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France: Conviction of former Liberian rebel commander is 'justice for victims'

Kunti Kamara sentenced to life imprisonment

Witnesses described killings, rape, beatings, forced labour, and torture by rebel group and Kunti Kamara

The trial was the first in France involving grave crimes committed abroad that was not linked to the Rwandan genocide

The conviction of Kunti Kamara, a former Liberian rebel commander for wartime atrocities in Liberia by a French court is a milestone in delivering justice for victims, Amnesty International France, International Federation for Human Rights, and Human Rights Watch said today.

The Paris Criminal Court delivered its judgment for complicity in crimes against humanity, and responsibility as a direct perpetrator for torture and “barbaric acts” in the trial of Kunti Kamara yesterday.

Kamara is a former member of the rebel group United Liberation Movement of Liberia for Democracy (ULIMO), active during Liberia’s first civil war. The judges sentenced him to life imprisonment. Both the prosecution and defence have 10 days to appeal the decision. A hearing to examine the civil parties' claim for compensation followed.

Elise Keppler, Human Rights Watch’s Associate International Justice Director, said:

“More than 25 years later, the French court’s verdict is a ray of hope that justice is possible for the victims in Liberia.

“The Liberian government should stop dragging its feet and request the UN, US, African Union, and other international partners to assist in setting up a war crimes court so more people implicated in crimes during the civil war can be held to account.”

During the trial, which lasted just under four weeks, witnesses described killings, rape, beatings, forced labour, and torture by ULIMO members. Some victims identified Kamara as physically involved in committing the crimes. Additional witnesses testified to the context in Liberia and to the psychological state of some of the other witnesses who testified to the crimes.

Kamara’s trial in person in France was possible because the country’s laws recognise universal jurisdiction over certain serious crimes under international law, allowing for the prosecution of these crimes no matter where they were committed and regardless of the nationality of the suspects or victims. The trial was the first in France involving grave crimes committed abroad that was not linked to the Rwandan genocide.

Rare convictions of crimes committed in Liberia’s war era

Convictions for war crimes, crimes against humanity, or torture during Liberia’s civil war era have been rare. Alieu Kosiah was convicted in Switzerland for war crimes last year, and the judgment is currently on appeal, and Charles “Chuckie” Taylor, Jr., son of the Liberian leader during that era, was convicted in the United States for torture in 2008. Kosiah was brought from Switzerland to France to testify in the Kunti Kamara trial.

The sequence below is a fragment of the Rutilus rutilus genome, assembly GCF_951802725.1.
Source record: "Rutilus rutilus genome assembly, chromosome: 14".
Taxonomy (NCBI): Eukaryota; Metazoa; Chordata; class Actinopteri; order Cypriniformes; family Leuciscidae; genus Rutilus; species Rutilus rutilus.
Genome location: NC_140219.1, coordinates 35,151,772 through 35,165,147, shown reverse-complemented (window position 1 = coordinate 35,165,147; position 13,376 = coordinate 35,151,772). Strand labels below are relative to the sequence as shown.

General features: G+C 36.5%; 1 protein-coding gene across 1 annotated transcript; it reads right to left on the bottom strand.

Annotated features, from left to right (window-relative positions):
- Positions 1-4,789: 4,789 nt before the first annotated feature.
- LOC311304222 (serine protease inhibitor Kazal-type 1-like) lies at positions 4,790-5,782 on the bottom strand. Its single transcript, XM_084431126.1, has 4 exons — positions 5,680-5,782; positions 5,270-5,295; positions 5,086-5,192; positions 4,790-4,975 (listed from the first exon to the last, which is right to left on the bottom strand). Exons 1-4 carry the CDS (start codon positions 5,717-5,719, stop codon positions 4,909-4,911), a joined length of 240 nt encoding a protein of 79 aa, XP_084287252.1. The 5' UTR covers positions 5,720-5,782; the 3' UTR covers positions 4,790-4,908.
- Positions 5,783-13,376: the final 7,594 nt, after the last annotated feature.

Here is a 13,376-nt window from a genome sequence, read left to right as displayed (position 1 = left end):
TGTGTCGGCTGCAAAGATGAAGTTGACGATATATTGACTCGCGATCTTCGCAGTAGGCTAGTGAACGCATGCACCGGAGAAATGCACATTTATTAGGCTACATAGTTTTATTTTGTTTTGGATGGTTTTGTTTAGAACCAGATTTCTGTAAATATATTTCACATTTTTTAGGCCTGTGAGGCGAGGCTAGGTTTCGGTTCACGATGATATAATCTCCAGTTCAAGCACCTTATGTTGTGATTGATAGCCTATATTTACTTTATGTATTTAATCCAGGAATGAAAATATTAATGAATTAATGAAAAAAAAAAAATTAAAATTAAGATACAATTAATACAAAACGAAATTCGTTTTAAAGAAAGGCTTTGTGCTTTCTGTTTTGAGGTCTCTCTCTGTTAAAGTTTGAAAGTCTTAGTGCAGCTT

Liberia has not attempted to prosecute a single serious crime among the widespread and systematic violations of international human rights and humanitarian law committed by all parties during Liberia’s civil wars. Charles Taylor was tried only for crimes in neighbouring Sierra Leone by the UN backed Special Court for Sierra Leone.

Kamara was arrested in 2018, after the organisation Civitas Maxima brought his case to the attention of French authorities. After two years of investigation, including a two-week fact-finding mission in Lofa County, northwest Liberia, where he allegedly led the local ULIMO faction, the French prosecutor accused him of various crimes.

Jeanne Sulzer, Amnesty International France’s Head of the International Justice Commission, said:

“This trial on atrocities in Liberia is an important example of how France’s universal jurisdiction can offer a path for justice to victims.

“Witnesses described extraordinary brutality for which Kunti Kamara was found guilty, including killings, rape, and torture.”

Universal jurisdiction in France

The use of universal jurisdiction in France is restricted by several legal barriers. These include the requirement that the accused must have “habitual residence” in France and that the crimes, even if prohibited under international law, must be explicitly punishable under the criminal law of the country where they were committed, except in genocide cases. In addition, unlike for other crimes in France, the Public Prosecutor’s Office has discretion over whether to prosecute, and French prosecutors must verify whether any national or international court has asserted jurisdiction before opening an investigation.

Clémence Bectarte, International Federation for Human Rights lawyer and coordinator of the Litigation Action Group, said:

“The limitations on France’s universal jurisdiction laws are restricting access to justice for victims of the most serious crimes.

“French authorities should bring their universal jurisdiction laws in line with their commitments to the fight against impunity for international crimes.”


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